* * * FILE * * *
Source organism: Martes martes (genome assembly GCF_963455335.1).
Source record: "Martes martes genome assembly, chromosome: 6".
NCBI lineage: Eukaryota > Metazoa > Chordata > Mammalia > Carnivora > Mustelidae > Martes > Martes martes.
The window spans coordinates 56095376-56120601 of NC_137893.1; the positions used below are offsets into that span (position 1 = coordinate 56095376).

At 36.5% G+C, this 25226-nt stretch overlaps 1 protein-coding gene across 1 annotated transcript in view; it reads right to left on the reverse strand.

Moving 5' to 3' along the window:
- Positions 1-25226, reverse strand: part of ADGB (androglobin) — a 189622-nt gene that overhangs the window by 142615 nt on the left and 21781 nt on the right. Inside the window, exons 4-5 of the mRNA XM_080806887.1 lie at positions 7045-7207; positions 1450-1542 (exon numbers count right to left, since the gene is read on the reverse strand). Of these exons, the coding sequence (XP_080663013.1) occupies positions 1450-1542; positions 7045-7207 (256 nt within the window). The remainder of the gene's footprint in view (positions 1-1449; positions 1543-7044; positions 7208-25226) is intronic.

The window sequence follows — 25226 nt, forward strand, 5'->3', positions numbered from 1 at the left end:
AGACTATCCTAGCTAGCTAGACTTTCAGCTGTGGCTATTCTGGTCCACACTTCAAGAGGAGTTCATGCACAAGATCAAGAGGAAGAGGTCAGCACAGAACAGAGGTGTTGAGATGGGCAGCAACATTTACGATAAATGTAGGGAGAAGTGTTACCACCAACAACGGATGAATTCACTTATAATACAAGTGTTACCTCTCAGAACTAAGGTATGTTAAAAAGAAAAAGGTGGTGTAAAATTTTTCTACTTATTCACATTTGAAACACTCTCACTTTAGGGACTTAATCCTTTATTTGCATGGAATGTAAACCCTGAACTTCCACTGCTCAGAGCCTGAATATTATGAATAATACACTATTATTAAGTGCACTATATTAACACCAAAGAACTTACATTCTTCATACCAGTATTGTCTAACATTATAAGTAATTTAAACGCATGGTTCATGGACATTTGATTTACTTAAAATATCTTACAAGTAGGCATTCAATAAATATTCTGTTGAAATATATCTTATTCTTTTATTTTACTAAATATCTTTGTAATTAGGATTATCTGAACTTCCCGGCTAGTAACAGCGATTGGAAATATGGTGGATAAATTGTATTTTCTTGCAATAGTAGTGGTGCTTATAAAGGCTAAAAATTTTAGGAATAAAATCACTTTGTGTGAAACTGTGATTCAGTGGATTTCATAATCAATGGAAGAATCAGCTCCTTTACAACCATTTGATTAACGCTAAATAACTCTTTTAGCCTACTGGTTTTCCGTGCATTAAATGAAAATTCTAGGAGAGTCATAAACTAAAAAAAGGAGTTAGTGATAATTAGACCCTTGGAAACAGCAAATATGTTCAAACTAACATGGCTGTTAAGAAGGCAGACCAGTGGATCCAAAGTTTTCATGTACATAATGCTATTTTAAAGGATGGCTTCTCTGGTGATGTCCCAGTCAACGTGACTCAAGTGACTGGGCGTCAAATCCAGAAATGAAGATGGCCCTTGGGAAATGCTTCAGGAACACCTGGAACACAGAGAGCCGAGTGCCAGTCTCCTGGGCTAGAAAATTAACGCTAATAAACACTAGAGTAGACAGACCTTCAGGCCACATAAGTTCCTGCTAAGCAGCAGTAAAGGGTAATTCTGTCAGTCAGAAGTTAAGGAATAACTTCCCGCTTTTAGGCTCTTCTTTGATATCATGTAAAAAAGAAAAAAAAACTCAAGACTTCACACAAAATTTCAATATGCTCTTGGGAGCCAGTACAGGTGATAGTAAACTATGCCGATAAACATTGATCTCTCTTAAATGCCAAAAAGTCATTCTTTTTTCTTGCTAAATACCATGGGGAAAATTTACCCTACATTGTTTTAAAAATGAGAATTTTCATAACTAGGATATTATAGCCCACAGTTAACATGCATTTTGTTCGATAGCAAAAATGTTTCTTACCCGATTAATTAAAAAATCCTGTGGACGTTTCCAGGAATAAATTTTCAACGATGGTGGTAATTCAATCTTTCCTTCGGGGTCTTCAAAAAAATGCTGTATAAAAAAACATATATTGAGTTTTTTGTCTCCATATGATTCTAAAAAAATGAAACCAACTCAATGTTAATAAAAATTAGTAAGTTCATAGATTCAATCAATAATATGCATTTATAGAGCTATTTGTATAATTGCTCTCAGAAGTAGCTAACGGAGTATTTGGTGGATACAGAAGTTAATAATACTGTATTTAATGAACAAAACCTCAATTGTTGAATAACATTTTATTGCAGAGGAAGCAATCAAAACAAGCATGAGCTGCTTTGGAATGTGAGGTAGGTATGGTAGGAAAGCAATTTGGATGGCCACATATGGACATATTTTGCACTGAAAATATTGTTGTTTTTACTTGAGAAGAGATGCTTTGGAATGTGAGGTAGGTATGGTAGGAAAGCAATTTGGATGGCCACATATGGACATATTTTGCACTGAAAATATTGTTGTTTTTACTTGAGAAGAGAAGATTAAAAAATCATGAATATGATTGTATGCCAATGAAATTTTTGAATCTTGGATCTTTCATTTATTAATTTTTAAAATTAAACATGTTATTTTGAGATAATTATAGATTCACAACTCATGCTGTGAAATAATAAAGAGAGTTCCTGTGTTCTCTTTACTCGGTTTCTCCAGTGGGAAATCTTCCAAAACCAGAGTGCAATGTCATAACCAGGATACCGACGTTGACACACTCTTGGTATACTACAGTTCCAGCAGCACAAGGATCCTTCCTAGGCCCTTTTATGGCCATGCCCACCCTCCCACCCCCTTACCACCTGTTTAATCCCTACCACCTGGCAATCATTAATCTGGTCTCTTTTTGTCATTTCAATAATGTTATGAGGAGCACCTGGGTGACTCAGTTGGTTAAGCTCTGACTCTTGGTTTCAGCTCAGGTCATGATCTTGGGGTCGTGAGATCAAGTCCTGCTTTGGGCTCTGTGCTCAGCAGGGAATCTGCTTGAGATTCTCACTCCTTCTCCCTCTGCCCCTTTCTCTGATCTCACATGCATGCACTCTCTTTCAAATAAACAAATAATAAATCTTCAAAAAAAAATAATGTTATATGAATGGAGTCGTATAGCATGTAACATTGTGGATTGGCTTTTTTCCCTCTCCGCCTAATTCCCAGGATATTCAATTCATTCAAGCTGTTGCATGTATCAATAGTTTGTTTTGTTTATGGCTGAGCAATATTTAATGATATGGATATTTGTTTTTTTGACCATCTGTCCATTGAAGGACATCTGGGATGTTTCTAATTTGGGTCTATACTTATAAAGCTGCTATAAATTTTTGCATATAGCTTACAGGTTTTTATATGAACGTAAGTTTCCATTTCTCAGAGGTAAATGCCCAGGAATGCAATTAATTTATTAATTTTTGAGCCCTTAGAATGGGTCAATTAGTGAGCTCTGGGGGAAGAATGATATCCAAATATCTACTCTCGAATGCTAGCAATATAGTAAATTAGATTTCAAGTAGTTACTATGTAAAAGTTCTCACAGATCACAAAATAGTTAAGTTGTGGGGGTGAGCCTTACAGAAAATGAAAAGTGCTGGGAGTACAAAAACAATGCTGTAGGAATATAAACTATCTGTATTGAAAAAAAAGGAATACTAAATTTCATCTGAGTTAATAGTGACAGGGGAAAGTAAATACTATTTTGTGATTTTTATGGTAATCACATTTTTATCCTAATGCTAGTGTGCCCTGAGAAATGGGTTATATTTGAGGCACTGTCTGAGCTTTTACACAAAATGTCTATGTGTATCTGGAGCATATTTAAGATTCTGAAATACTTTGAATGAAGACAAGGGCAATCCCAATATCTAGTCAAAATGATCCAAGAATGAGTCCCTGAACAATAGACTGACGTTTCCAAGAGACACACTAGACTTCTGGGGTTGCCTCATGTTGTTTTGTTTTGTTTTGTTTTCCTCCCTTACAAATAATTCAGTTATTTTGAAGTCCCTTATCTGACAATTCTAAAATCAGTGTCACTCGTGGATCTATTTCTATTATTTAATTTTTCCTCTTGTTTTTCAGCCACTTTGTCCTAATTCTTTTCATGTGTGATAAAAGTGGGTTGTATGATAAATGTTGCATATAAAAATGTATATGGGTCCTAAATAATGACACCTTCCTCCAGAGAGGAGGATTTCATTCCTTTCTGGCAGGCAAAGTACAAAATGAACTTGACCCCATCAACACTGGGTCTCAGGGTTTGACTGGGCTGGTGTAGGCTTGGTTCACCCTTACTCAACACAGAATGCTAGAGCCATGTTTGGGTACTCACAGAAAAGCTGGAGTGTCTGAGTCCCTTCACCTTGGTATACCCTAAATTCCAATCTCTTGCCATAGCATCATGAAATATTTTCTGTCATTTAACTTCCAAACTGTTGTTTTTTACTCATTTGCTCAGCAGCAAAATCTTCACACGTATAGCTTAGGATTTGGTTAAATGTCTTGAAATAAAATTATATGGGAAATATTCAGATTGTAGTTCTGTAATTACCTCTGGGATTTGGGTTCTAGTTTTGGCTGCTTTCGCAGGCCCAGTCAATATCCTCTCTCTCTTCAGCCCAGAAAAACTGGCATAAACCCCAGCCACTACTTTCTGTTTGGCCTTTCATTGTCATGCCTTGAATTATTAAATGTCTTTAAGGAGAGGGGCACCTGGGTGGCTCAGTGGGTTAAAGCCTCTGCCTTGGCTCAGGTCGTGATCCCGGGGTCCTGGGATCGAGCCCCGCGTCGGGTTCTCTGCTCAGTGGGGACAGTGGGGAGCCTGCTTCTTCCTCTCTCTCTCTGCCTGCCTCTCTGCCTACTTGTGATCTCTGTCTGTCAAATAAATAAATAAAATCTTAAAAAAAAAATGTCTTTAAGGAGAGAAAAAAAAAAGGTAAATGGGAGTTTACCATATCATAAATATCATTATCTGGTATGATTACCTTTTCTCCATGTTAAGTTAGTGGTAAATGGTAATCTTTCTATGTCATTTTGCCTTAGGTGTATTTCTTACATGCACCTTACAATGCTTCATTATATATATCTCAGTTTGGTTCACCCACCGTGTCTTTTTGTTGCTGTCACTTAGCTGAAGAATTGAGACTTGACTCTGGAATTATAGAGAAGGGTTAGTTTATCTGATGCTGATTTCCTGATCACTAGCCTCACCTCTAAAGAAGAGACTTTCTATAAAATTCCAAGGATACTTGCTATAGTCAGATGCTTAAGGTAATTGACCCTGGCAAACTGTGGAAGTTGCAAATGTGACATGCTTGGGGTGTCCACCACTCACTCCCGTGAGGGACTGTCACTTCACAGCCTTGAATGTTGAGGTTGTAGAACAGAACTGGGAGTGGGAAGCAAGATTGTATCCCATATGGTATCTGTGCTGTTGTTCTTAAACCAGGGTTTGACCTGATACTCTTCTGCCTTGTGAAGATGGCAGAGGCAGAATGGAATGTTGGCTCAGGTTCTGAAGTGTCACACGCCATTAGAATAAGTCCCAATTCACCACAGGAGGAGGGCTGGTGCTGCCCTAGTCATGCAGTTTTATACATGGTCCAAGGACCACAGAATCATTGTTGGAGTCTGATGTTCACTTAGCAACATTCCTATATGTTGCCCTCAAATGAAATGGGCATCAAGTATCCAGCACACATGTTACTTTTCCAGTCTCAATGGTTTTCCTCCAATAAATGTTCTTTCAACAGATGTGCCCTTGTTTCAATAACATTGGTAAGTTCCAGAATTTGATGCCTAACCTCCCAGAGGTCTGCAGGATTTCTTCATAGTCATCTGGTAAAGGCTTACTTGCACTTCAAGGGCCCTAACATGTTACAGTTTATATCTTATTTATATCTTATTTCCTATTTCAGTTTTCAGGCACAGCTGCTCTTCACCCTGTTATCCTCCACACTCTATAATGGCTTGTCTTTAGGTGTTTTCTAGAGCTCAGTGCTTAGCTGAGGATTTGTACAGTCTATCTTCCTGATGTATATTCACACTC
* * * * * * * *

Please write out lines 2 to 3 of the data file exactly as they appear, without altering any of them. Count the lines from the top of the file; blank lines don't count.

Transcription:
Source record: "Martes martes genome assembly, chromosome: 6".
NCBI lineage: Eukaryota > Metazoa > Chordata > Mammalia > Carnivora > Mustelidae > Martes > Martes martes.